Tens of thousands of ships navigate the ocean everyday, leaving trails of emissions behind them that scientists have discovered can affect the formation of clouds. It’s something that, until recently, has been hard to track and required the painstaking task of sifting through satellite imagery by eye. But today, thanks to computation techniques developed in recent years, satellite images can be whizzed through in the metaphorical blink of an eye.
Advances in Artificial Intelligence (AI) like these in the last decade, particularly in the subfield of Machine Learning (ML), have equipped climate scientists with new tools for helping to save the planet. Researchers and policy makers are hoping to accelerate this progress through a series of expert talks organised by the International Telecommunication Union (ITU) under the AI for Good programme, starting with a kick-off event later today.
Philip Stier, a professor from the University of Oxford, who leads its Climate Processes group and is a moderator at the event, said machine learning was proving particularly useful for statistical modelling of the climate. “In a climate model, you often have uncertain representations of things like clouds, and increasingly we look to machine-learning methods to find simpler representations of the models that are consistent with the data,” he told Geneva Solutions.
Stier was joined on the call by Dr Duncan Watson-Parris, a senior researcher in the group, who specialises in machine learning. “Because of the variability of the climate and the natural world, no two events look exactly the same,” he explains. Scientists may not necessarily know in advance what they seek from their analysis. “For me, machine learning is about using computers, and particularly the power of large-scale computers, to find signals in the data without explicitly being able to tell the computer what it is that we’re looking for.”
Climate science is an inherently challenging field of research. An analysis must take into account several complex and ever-changing parameters. On top of this, there is only one opportunity in the real world to test long-term predictions made by the models; after all, you cannot travel back in time and try again. So, can machine learning help determine if a crucial piece is missing from an analysis?
Stier believes climate science is well-understood, generally speaking, on the theoretical side. “The problem is less that we think there’s something fundamental missing in our equations,” he continues. “It’s more that we know that our representations of these equations on the coarse scales of hundreds of kilometres are often inadequate. And it’s very hard to find when a model has such a structural error.” Where machine learning comes to the rescue is by providing a shortcut for representing a climate model, when traditional computing would require exploring all the parameters using a supercomputer running for a week.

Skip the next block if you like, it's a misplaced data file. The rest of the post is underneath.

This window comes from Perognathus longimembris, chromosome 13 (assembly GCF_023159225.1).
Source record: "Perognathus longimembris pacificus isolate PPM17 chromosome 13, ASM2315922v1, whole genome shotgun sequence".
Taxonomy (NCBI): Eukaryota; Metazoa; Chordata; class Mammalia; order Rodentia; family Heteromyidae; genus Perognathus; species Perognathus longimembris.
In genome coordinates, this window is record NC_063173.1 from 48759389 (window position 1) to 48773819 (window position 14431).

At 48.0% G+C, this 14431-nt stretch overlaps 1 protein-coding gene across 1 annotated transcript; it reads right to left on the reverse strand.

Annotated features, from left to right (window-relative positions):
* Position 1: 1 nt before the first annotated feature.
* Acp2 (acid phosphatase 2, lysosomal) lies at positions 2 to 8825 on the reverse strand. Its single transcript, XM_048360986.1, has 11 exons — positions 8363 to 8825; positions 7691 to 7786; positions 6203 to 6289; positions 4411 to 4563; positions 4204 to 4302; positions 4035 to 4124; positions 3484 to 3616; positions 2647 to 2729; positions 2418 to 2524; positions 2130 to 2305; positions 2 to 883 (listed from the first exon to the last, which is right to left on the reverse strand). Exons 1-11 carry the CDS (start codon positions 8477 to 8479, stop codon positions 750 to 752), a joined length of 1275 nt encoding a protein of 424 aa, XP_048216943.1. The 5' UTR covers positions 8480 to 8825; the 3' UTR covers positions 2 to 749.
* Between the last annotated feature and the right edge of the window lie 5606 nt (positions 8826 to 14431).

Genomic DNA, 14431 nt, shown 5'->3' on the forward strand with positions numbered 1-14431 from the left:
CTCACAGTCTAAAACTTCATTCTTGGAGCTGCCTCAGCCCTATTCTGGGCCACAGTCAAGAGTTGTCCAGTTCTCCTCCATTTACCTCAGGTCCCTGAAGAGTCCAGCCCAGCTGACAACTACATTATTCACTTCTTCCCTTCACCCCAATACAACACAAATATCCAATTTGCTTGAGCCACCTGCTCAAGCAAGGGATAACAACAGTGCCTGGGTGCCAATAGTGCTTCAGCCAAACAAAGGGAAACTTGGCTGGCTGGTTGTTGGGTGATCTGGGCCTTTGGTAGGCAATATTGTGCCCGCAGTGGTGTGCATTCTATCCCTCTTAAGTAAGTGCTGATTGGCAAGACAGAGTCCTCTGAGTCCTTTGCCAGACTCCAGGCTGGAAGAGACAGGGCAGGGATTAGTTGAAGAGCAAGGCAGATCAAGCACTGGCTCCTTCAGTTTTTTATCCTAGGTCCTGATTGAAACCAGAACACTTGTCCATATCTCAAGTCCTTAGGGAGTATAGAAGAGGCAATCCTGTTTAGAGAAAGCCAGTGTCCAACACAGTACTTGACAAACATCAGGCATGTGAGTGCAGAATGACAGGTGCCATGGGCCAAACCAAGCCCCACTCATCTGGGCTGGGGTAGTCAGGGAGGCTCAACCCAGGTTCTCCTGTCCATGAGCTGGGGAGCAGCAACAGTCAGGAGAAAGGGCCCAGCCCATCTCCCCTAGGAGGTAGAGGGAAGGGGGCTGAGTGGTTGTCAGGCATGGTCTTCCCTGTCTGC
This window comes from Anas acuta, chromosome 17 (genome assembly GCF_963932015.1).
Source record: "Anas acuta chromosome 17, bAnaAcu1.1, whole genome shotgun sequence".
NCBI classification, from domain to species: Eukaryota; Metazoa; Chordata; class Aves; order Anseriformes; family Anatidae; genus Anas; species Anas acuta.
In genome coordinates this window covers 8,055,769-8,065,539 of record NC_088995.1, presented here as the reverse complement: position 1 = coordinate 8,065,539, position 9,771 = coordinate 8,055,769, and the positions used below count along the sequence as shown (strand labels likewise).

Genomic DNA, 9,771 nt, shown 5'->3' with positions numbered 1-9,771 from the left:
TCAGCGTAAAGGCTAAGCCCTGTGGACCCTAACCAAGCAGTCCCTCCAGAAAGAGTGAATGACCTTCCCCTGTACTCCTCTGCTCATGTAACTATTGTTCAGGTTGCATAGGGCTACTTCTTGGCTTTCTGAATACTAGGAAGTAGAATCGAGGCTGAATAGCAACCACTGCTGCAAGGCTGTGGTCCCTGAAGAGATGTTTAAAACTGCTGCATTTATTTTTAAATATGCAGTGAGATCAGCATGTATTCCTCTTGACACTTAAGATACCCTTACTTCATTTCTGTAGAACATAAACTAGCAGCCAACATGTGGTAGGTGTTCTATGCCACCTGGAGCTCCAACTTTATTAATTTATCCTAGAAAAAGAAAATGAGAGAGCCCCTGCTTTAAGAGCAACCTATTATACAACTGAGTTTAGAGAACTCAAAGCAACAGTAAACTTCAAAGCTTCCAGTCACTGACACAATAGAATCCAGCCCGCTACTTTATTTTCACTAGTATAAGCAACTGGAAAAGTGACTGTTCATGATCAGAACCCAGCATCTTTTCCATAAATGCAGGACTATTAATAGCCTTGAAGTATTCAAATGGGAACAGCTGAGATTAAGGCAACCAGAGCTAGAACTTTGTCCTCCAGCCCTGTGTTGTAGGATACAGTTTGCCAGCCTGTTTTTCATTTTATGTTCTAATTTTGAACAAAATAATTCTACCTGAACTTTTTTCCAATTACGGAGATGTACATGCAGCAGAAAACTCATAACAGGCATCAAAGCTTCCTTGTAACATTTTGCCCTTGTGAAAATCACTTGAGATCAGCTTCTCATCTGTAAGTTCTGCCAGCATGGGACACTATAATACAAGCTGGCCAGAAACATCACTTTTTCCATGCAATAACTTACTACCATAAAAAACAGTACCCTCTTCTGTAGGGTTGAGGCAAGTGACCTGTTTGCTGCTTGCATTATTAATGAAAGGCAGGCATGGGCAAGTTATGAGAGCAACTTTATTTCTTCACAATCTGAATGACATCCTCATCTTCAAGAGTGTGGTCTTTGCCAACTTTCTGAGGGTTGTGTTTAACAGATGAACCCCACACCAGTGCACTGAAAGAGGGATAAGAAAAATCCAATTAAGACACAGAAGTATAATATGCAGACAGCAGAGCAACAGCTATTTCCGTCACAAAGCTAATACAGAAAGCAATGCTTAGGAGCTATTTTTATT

Older forms of machine learning, such as clustering techniques, were adopted by climate scientists a long time ago. What has changed dramatically in the last decades, according to Stier, is that the data-science techniques have grown in scale, making new tools available to his fellow climate scientists. Watson-Parris adds that the huge amount of data now available for training machine-learning algorithms, coupled with more expressive algorithms, has moved the field along rapidly.
But like other fields of research, climate science is not immune to problems of algorithmic bias. Watson-Parris noted that this was a concern, citing an example of an algorithm that was trained on images of clouds taken during the daytime then struggling to identify the same clouds in images taken at night. This is where researchers’ expertise comes in.
“Machine learning is a clever way of fitting [the models],” Stier remarks, “but without particular knowledge of the field you could be fooled. You can learn a lot from statistics, but you always need to bring in climate physicists with domain knowledge, otherwise you could slip into some interesting conclusions!”
Machine learning is helping to perform research that was once impossible. Take events known as “pockets of open cells”, in which small regions of so-called open-cell clouds form within larger closed-cell regions over the ocean. Previous research on this phenomenon relied on the analysis of as few as one to five events, and the conclusions drawn have been challenged by the systematic analysis of around 9000 such events using machine learning. “It’s unlikely to have as big an effect as previously claimed in the literature,” says Stier. “Quantitatively looking at satellite data will be a game changer for all of environmental sciences.”
Despite encouraging progress, the use of AI in climate science is in its early days. “We’re still at the stage where we’re exploring which questions are amenable to these tasks,” Watson-Parris adds. There also remains scepticism about relying on “black box” AI tools. “That doesn’t mean that we can’t move ahead as a field,” Stier adds.
The AI for Good seminars will provide a forum to bring together a global community invested in advancing climate science through AI. Stier and the other experts participating in the forum also intend to publish a white paper at the end of the series of talks proposing several ways that climate scientists can move forward in their use of AI.
“We want to gain momentum from the seminars,” says Stier. “We feel there is a huge amount of expertise in the climate community and there is a huge amount of expertise in the data community and in industry. The excitement of this series is to bring people together and do stuff we couldn’t do before.”